is part of the Division of Informa PLC

This site is operated by a business or businesses owned by Informa PLC and all copyright resides with them. Informa PLC's registered office is 5 Howick Place, London SW1P 1WG. Registered in England and Wales. Number 8860726.

  • American Agriculturist
  • Beef Producer
  • Corn and Soybean Digest
  • Dakota Farmer
  • Delta Farm Press
  • Farm Futures
  • Farm Industry news
  • Indiana Prairie Farmer
  • Kansas Farmer
  • Michigan Farmer
  • Missouri Ruralist
  • Nebraska Farmer
  • Ohio Farmer
  • Prairie Farmer
  • Southeast Farm Press
  • Southwest Farm Press
  • The Farmer
  • Wallaces Farmer
  • Western Farm Press
  • Western Farmer Stockman
  • Wisconsin Agriculturist
Farmers and ranchers need tools in farm bill to help conserve valuable land resources.

Conservation in the Farm Bill: Good for Farmers, Communities and Businesses

Guest Commentary: Farm bill should include tools for conserving valuable farmland. By Glenn Prickett and Tom Waldron

Our country’s rural lands are disappearing. The United States loses 175 acres of farm and ranch lands every hour to development[1], and once those lands are lost, they're gone.

This loss threatens the families, communities and businesses that rely on these lands. That makes it more important than ever to partner with private land owners – farmers, ranchers, foresters and others – to protect the lands and waters that enhance our health, resilience and economy.

Giving them tools they need to conserve and even improve, not only their land but their way of life, should be a top priority—and it should be done in the new farm bill under consideration in Congress before its expiration at the end of this month.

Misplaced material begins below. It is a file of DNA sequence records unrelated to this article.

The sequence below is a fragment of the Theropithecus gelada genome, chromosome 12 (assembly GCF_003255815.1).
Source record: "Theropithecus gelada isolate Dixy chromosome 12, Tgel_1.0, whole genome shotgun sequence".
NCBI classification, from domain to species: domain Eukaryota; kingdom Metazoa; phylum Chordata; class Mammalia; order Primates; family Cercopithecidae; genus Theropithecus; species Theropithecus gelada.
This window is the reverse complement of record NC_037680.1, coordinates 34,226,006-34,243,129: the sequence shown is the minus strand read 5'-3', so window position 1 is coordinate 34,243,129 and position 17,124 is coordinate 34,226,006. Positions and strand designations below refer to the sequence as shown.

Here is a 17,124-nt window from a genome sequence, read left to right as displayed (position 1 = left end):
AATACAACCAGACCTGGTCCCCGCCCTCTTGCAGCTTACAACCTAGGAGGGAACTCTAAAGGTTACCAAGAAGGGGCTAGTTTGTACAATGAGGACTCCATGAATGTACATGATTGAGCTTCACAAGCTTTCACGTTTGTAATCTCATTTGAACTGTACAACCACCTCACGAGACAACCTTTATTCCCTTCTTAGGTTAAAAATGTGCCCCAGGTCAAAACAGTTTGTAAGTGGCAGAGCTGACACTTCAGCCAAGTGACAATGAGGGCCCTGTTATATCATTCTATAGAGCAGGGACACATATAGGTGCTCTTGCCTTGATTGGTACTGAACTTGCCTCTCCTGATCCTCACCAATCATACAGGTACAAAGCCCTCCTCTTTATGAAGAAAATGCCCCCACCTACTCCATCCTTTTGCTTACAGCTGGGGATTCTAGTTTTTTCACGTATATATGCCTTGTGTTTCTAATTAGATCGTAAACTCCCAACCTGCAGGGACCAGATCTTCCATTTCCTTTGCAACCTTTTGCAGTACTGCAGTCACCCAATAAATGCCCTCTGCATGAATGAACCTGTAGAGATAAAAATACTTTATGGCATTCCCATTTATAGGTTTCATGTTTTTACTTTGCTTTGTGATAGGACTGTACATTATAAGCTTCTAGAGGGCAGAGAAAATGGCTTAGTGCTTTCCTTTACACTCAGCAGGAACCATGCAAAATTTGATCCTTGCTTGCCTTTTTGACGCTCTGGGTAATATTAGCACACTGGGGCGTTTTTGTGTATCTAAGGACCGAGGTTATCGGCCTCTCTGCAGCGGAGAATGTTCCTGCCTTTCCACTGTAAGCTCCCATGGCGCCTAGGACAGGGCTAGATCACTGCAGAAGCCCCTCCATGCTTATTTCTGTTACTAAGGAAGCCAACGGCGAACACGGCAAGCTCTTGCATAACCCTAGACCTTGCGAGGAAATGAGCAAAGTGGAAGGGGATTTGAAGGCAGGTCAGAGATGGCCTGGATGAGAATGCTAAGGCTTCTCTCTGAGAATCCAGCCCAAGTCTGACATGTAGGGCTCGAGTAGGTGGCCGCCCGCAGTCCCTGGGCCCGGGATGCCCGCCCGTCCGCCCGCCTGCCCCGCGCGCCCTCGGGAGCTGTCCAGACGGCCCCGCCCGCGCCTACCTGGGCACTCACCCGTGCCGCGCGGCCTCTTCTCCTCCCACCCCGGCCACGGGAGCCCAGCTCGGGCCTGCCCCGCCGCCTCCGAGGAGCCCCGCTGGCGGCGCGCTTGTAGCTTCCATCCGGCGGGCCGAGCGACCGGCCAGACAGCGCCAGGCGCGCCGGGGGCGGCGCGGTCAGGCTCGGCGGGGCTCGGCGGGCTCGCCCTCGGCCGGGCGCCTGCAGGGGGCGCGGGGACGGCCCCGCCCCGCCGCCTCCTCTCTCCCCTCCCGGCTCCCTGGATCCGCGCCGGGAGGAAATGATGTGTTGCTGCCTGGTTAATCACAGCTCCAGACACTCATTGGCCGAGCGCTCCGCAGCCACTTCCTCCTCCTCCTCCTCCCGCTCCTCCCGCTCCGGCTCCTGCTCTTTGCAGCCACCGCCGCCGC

Simply put, the farm bill is the most important legislation for conserving private lands in the United States. Voluntary conservation programs in the bill promote healthier soil, cleaner water, enhanced wildlife habitat, increased flood control, and lowered risk of damage from natural disasters.

Land stewardship practices supported by the farm bill preserve the livelihood of U.S. farmers and ranchers by encouraging the best practices for getting economic benefit from privately-held agriculture lands.

One way this works is through conservation easements that help keep farms and ranches in private hands while protecting natural resources that benefit us all for generations to come.

In Texas, where 95 percent of the lands is privately owned, easements protect land from development like the 650 acres of the Albritton Ranch in the Bandera Canyonlands and 9,992 acres at the Pietila Ranch in Culberson County.

Easements also expand wildlife habitat and opportunity for outdoor activities like hunting and fishing. Wetland easements in Arkansas, for example, have helped the state become home to the largest wintering population of mallard ducks in North America. These easements also provide landowners an alternative to farming on flood prone lands or less productive farmlands.